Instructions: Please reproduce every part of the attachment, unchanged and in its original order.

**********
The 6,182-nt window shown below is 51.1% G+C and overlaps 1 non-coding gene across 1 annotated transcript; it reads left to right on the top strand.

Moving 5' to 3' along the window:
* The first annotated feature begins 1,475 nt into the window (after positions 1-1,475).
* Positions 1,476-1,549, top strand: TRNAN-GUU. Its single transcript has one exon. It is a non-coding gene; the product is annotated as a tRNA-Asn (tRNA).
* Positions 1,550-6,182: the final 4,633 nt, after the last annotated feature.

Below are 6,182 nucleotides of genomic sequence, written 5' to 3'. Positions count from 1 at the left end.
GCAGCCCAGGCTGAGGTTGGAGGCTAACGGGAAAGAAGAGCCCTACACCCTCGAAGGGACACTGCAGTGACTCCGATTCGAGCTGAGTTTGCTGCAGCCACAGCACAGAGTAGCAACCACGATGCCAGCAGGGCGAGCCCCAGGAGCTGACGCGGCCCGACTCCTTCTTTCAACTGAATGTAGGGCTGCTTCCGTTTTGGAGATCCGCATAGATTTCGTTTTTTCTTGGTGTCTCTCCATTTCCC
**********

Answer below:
The 6,182-nt window shown below is 51.1% G+C and overlaps 1 non-coding gene across 1 annotated transcript; it reads left to right on the top strand.

Moving 5' to 3' along the window:
* The first annotated feature begins 1,475 nt into the window (after positions 1-1,475).
* Positions 1,476-1,549, top strand: TRNAN-GUU. Its single transcript has one exon. It is a non-coding gene; the product is annotated as a tRNA-Asn (tRNA).
* Positions 1,550-6,182: the final 4,633 nt, after the last annotated feature.

Below are 6,182 nucleotides of genomic sequence, written 5' to 3'. Positions count from 1 at the left end.
GCAGCCCAGGCTGAGGTTGGAGGCTAACGGGAAAGAAGAGCCCTACACCCTCGAAGGGACACTGCAGTGACTCCGATTCGAGCTGAGTTTGCTGCAGCCACAGCACAGAGTAGCAACCACGATGCCAGCAGGGCGAGCCCCAGGAGCTGACGCGGCCCGACTCCTTCTTTCAACTGAATGTAGGGCTGCTTCCGTTTTGGAGATCCGCATAGATTTCGTTTTTTCTTGGTGTCTCTCCATTTCCC